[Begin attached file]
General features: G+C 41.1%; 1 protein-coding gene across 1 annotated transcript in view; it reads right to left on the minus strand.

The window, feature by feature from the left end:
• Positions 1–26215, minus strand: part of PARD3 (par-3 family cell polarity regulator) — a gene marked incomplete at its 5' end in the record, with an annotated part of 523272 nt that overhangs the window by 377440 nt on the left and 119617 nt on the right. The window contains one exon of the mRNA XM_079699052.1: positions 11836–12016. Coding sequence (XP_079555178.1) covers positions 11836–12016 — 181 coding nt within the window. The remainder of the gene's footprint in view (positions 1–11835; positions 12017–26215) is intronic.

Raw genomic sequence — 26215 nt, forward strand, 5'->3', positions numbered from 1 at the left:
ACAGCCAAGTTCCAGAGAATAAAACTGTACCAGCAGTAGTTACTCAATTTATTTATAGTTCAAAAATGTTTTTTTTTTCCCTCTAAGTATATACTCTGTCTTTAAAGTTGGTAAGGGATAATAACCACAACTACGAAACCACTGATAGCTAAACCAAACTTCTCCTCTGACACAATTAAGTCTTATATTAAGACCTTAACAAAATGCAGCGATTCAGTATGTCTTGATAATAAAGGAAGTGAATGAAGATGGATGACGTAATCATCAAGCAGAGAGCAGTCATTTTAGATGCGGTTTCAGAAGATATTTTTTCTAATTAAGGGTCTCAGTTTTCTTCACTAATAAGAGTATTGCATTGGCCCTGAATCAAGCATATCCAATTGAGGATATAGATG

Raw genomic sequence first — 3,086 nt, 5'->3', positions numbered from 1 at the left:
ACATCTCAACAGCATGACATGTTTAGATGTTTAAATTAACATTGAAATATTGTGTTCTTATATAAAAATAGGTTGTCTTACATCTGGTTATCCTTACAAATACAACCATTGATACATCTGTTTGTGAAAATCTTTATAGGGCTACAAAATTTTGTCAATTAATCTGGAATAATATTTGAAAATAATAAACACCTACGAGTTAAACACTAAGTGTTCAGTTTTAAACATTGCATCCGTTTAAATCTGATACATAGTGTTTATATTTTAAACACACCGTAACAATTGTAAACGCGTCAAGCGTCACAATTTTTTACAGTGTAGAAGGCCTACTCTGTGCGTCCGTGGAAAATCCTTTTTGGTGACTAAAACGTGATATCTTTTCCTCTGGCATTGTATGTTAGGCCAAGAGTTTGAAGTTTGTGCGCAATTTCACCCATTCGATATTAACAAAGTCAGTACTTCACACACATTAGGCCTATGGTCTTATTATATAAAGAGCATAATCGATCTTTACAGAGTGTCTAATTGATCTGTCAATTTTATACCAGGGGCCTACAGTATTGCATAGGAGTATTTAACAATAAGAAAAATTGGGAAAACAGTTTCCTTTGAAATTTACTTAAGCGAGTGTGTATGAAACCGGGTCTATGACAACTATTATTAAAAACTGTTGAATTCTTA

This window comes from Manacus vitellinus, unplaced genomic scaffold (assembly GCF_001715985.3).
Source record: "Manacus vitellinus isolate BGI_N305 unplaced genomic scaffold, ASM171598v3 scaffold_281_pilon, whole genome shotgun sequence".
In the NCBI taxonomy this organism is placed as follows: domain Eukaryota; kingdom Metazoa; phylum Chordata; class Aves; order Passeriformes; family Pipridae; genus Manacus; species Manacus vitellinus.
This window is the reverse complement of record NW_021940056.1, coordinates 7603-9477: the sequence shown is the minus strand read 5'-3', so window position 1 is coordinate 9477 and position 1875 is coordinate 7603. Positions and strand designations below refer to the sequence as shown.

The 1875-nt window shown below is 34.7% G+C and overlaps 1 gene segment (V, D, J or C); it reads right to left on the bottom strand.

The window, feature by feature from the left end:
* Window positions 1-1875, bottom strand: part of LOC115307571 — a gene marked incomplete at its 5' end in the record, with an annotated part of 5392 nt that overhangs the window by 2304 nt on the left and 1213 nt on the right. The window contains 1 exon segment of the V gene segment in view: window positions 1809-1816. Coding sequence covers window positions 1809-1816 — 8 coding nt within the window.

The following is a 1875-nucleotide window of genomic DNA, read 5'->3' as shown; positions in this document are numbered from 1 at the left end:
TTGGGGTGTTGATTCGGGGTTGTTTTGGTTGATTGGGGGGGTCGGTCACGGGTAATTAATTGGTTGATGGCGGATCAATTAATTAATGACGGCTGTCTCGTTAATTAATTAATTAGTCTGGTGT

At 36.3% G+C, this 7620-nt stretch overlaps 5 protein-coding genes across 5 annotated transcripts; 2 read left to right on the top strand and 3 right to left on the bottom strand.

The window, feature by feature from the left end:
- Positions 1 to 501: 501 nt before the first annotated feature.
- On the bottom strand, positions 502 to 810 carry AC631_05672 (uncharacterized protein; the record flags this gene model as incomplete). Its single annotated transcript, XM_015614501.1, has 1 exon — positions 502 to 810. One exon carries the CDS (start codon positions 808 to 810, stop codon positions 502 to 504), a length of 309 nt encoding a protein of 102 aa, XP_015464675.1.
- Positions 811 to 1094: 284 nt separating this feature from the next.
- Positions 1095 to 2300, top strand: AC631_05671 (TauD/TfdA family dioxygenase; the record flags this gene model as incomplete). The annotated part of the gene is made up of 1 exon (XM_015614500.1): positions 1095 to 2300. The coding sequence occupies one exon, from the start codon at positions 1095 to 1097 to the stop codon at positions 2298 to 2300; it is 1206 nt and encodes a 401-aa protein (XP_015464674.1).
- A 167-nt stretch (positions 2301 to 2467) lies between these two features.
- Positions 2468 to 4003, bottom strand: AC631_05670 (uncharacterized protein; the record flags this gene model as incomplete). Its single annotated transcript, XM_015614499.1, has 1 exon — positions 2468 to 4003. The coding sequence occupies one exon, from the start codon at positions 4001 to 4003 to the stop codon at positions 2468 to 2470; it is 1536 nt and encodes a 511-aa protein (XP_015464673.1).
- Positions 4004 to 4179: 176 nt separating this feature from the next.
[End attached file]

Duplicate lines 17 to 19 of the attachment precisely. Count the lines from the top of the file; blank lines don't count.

At 36.3% G+C, this 7620-nt stretch overlaps 5 protein-coding genes across 5 annotated transcripts; 2 read left to right on the top strand and 3 right to left on the bottom strand.

The window, feature by feature from the left end:
- Positions 1 to 501: 501 nt before the first annotated feature.